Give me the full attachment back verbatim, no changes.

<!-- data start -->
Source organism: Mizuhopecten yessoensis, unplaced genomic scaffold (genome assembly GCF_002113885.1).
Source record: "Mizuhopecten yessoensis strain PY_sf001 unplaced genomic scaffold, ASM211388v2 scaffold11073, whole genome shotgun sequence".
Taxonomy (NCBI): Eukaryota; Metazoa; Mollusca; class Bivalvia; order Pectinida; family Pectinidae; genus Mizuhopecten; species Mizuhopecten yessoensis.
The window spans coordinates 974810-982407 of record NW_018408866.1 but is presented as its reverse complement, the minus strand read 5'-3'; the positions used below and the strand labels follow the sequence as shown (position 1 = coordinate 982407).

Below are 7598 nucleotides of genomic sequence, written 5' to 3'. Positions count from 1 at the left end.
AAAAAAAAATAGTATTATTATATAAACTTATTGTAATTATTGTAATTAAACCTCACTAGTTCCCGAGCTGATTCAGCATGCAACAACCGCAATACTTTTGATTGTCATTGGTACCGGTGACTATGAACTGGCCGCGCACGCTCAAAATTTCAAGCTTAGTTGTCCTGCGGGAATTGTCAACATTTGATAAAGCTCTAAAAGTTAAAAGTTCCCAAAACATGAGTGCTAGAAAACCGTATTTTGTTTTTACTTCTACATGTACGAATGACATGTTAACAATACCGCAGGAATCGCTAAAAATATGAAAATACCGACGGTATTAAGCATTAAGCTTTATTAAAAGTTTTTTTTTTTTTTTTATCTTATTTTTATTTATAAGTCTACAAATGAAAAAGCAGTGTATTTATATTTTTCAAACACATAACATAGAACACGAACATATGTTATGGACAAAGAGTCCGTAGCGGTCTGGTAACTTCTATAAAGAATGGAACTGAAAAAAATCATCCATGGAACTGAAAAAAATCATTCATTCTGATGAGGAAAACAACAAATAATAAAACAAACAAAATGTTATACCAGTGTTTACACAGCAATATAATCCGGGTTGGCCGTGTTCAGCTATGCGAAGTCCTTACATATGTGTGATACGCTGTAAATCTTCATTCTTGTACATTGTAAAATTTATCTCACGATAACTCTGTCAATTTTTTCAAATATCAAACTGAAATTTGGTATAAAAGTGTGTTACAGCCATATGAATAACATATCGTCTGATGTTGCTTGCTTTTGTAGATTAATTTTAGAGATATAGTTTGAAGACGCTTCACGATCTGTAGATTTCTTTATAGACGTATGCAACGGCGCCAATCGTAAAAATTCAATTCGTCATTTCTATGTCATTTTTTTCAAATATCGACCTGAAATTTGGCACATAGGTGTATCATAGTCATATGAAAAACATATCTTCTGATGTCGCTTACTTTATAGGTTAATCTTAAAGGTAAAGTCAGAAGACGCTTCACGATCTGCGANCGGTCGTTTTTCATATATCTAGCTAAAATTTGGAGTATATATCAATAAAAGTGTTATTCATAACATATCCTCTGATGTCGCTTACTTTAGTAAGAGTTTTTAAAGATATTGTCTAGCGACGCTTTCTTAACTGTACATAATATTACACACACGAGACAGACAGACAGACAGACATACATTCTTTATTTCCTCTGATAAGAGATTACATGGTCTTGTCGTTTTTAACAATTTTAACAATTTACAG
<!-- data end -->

Source organism: Mizuhopecten yessoensis, unplaced genomic scaffold (genome assembly GCF_002113885.1).
Source record: "Mizuhopecten yessoensis strain PY_sf001 unplaced genomic scaffold, ASM211388v2 scaffold11073, whole genome shotgun sequence".
Taxonomy (NCBI): Eukaryota; Metazoa; Mollusca; class Bivalvia; order Pectinida; family Pectinidae; genus Mizuhopecten; species Mizuhopecten yessoensis.
The window spans coordinates 974810-982407 of record NW_018408866.1 but is presented as its reverse complement, the minus strand read 5'-3'; the positions used below and the strand labels follow the sequence as shown (position 1 = coordinate 982407).

Below are 7598 nucleotides of genomic sequence, written 5' to 3'. Positions count from 1 at the left end.
AAAAAAAAATAGTATTATTATATAAACTTATTGTAATTATTGTAATTAAACCTCACTAGTTCCCGAGCTGATTCAGCATGCAACAACCGCAATACTTTTGATTGTCATTGGTACCGGTGACTATGAACTGGCCGCGCACGCTCAAAATTTCAAGCTTAGTTGTCCTGCGGGAATTGTCAACATTTGATAAAGCTCTAAAAGTTAAAAGTTCCCAAAACATGAGTGCTAGAAAACCGTATTTTGTTTTTACTTCTACATGTACGAATGACATGTTAACAATACCGCAGGAATCGCTAAAAATATGAAAATACCGACGGTATTAAGCATTAAGCTTTATTAAAAGTTTTTTTTTTTTTTTTATCTTATTTTTATTTATAAGTCTACAAATGAAAAAGCAGTGTATTTATATTTTTCAAACACATAACATAGAACACGAACATATGTTATGGACAAAGAGTCCGTAGCGGTCTGGTAACTTCTATAAAGAATGGAACTGAAAAAAATCATCCATGGAACTGAAAAAAATCATTCATTCTGATGAGGAAAACAACAAATAATAAAACAAACAAAATGTTATACCAGTGTTTACACAGCAATATAATCCGGGTTGGCCGTGTTCAGCTATGCGAAGTCCTTACATATGTGTGATACGCTGTAAATCTTCATTCTTGTACATTGTAAAATTTATCTCACGATAACTCTGTCAATTTTTTCAAATATCAAACTGAAATTTGGTATAAAAGTGTGTTACAGCCATATGAATAACATATCGTCTGATGTTGCTTGCTTTTGTAGATTAATTTTAGAGATATAGTTTGAAGACGCTTCACGATCTGTAGATTTCTTTATAGACGTATGCAACGGCGCCAATCGTAAAAATTCAATTCGTCATTTCTATGTCATTTTTTTCAAATATCGACCTGAAATTTGGCACATAGGTGTATCATAGTCATATGAAAAACATATCTTCTGATGTCGCTTACTTTATAGGTTAATCTTAAAGGTAAAGTCAGAAGACGCTTCACGATCTGCGANCGGTCGTTTTTCATATATCTAGCTAAAATTTGGAGTATATATCAATAAAAGTGTTATTCATAACATATCCTCTGATGTCGCTTACTTTAGTAAGAGTTTTTAAAGATATTGTCTAGCGACGCTTTCTTAACTGTACATAATATTACACACACGAGACAGACAGACAGACAGACATACATTCTTTATTTCCTCTGATAAGAGATTACATGGTCTTGTCGTTTTTAACAATTTTAACAATTTACAG